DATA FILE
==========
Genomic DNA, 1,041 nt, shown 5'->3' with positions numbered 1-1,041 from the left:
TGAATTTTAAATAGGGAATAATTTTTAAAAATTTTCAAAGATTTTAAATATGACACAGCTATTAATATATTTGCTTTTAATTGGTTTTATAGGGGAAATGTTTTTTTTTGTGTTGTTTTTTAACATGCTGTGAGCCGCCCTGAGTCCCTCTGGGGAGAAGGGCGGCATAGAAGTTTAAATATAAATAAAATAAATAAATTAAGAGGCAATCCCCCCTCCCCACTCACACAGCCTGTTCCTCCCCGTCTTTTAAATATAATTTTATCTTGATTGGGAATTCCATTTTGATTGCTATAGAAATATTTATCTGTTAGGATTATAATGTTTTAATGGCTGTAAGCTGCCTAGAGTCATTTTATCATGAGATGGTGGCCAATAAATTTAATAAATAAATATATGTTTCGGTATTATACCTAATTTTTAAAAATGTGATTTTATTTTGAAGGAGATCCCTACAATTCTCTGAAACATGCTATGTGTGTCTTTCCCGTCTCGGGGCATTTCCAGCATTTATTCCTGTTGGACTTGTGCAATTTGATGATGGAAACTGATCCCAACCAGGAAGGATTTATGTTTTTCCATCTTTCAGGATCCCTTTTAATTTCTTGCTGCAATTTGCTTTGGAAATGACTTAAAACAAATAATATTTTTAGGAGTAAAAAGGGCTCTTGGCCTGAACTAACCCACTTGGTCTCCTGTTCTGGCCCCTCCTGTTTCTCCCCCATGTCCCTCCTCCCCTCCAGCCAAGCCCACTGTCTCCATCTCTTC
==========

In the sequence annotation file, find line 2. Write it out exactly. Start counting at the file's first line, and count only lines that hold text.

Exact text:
TGAATTTTAAATAGGGAATAATTTTTAAAAATTTTCAAAGATTTTAAATATGACACAGCTATTAATATATTTGCTTTTAATTGGTTTTATAGGGGAAATGTTTTTTTTTGTGTTGTTTTTTAACATGCTGTGAGCCGCCCTGAGTCCCTCTGGGGAGAAGGGCGGCATAGAAGTTTAAATATAAATAAAATAAATAAATTAAGAGGCAATCCCCCCTCCCCACTCACACAGCCTGTTCCTCCCCGTCTTTTAAATATAATTTTATCTTGATTGGGAATTCCATTTTGATTGCTATAGAAATATTTATCTGTTAGGATTATAATGTTTTAATGGCTGTAAGCTGCCTAGAGTCATTTTATCATGAGATGGTGGCCAATAAATTTAATAAATAAATATATGTTTCGGTATTATACCTAATTTTTAAAAATGTGATTTTATTTTGAAGGAGATCCCTACAATTCTCTGAAACATGCTATGTGTGTCTTTCCCGTCTCGGGGCATTTCCAGCATTTATTCCTGTTGGACTTGTGCAATTTGATGATGGAAACTGATCCCAACCAGGAAGGATTTATGTTTTTCCATCTTTCAGGATCCCTTTTAATTTCTTGCTGCAATTTGCTTTGGAAATGACTTAAAACAAATAATATTTTTAGGAGTAAAAAGGGCTCTTGGCCTGAACTAACCCACTTGGTCTCCTGTTCTGGCCCCTCCTGTTTCTCCCCCATGTCCCTCCTCCCCTCCAGCCAAGCCCACTGTCTCCATCTCTTC